#202 Once Upon A Time In China

(1991, Hark Tsui)

“No matter how good our kung-fu is, it will never defeat guns”

Once Upon A Time In China is mentioned in the 1001 Movies To See Before You Die as being a grand celebration of Chinese history, a meticulous, breath-taking masterpiece which revitalises Chinese folk history and is a milestone in Hong Kong cinema. Which is interesting, because that doesn’t feel like the film I watched.

Once Upon A Time In China is about Chinese folk hero Wong Fei-hung (Jet Li), as he begins to recruit members for a militia group designed to fight against the invading foreigners from Britain and America. There’s a local gang involved in human trafficking, a mysterious martial arts master named Iron Fist Yim seeking to battle Wong to prove his strength, and a battle against the American invaders with their new-fangled guns and stuff.

If that plot summary sounded unenthusiastic, it’s largely because I barely remember much of a plot at all in this movie. Stuff pretty much just happened for the sake of stuff happening. Jet Li punched some men. A fat man kept falling over. Jet Li fought another man with some ladders. The dubbing was bad. Basically, it was your typical over the top kung fu movie, so I have no idea why the film is held up as such an artistic masterpiece. Sure, it’s fun to watch, but a “masterpiece”? No.

As I stated, there was a plot, but it was mostly an excuse for Jet Li to leap about and kick people in the face. There were too many characters to keep track of, and their relationship with each other was increasingly confusing and never really sufficiently explained. Although the local gang were apparently working with the Americans, there was no real indication of this in the actual movie, and I have honestly no idea why Yim is there at all.

As for historical accuracy and reverence to Chinese folk history, I saw none of that. This was a very silly movie. Jet Li’s friend Porky Wing (yes, really) is a fat man who falls down a lot and looks grumpy. He also has a Chinese American friend called Bucktooth who can’t read Chinese despite working as a doctor in China. At one point, Jet Li wears a disguise that makes him look like a cross between Jean Reno in The Professional and Mary Poppins (he even uses an umbrella as a glider). And also, Jet Li kills a man by flicking a bullet into his forehead. He uses his hand as a gun. Jet Li. Uses his hand. As a gun. Let that sink in.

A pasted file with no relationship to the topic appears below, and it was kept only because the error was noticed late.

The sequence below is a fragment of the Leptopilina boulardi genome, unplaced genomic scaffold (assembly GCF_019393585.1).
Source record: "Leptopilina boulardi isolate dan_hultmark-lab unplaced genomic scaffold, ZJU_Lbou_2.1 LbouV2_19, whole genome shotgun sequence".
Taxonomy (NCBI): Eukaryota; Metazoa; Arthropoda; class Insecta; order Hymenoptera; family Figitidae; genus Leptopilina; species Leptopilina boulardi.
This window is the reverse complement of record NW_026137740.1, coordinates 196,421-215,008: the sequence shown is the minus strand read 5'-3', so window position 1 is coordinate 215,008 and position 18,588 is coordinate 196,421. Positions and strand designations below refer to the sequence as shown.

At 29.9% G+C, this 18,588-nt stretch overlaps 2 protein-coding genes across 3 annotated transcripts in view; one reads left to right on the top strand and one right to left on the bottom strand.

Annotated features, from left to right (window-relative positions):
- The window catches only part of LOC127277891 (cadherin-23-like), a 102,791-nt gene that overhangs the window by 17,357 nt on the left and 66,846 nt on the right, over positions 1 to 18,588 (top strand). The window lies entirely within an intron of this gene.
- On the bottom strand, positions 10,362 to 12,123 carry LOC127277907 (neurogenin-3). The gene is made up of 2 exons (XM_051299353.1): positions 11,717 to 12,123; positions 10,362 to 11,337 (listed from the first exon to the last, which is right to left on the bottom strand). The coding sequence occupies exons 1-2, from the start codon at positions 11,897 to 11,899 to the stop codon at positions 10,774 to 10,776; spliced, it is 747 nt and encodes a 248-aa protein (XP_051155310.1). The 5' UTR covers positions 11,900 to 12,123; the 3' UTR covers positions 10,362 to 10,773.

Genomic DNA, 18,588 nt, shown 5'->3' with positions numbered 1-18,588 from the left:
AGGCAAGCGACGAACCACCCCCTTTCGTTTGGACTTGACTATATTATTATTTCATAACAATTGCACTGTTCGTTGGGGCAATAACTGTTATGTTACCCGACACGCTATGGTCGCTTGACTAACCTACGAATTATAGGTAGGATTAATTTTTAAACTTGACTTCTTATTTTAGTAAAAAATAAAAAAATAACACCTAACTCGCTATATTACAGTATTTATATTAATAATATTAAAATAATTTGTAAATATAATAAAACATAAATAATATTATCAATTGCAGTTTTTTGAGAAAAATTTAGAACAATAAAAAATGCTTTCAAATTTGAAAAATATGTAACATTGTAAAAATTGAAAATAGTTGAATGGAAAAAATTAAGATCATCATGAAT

Is it entertaining? Oh hell yes. It’s a silly kung fu movie, of course it’s entertaining. It features ridiculously bad dubbing, over the top fights that defy all sense of physics, a plot that makes little sense but helpfully colour-codes everyone so we know who to root for, and there are plenty of moments where men who aren’t good at fighting flail around while in trouble. It’s a blast, assuming you like silly chop socky action.

It certainly deserves its place on the list too, since it cemented Jet Li as a credible action star in Hong Kong cinema, but I am honestly baffled by the critical reception that claimed this was a ground-breaking piece of artful cinema. It’s not. This is not Crouching Tiger, Hidden Dragon. Do not go into this movie thinking it’s a great art piece pondering China’s folk history and the political ramifications of foreign invaders, despite how much other reviewers want you to think it is. It’s a silly martial arts movie. It’s an entertaining silly martial arts movie, but that’s about as far as it goes.

There are some absolutely great set-pieces here, assuming you can suspend your disbelief for the entire time. There’s The Battle Of The Ladders, where Wong and Yim battle on a stack of ladders while throwing more ladders at each other, there’s a fun battle to the death between Yim and some other guy in front of a bonfire that resembles a game of Tekken at times, and there’s some fun street fighting action too. It’s certainly a technical marvel, and for that it should be praised.

But on every other point, it’s silly. I know I keep saying this, but the massive disconnect between the movie’s marketing and the movie itself is preventing me from being any more coherent. Once Upon A Time In China is a great romp, but that’s it. If you like crazy kung fu movies, this’ll be right up your alley because it is certainly one of the best, but if you don’t, then steer clear. It’s as simple as that.

Starring Jet Li, Yuen Biao, Jacky Cheung, Rosamund Kwan & Kent Cheng
Written by Tsui Hark, Yuen Kai-Chi, Leung, Yiu-ming & Dang Bik-min
Produced by Tsui Hark
Music by James Wong
Cinematography by David Chung, Bill Wong, Chan Tung-cheun, Angy Lam, Tung Cheun & Wilson Chan
Edited by Mak Chi-sin

Favourite Scene: For all its silliness, that ladder fight was pretty entertaining.
Scene That Bugged Me: Jet Li uses his hand as a gun!

Watch it if: You like good silly kung fu movies
Avoid it if: You believe that it’s going to be a work of great art

Posted on July 16, 2013, in 1990s, Action, Adventure, China and tagged , , , , , , , , , . Bookmark the permalink. 1 Comment.

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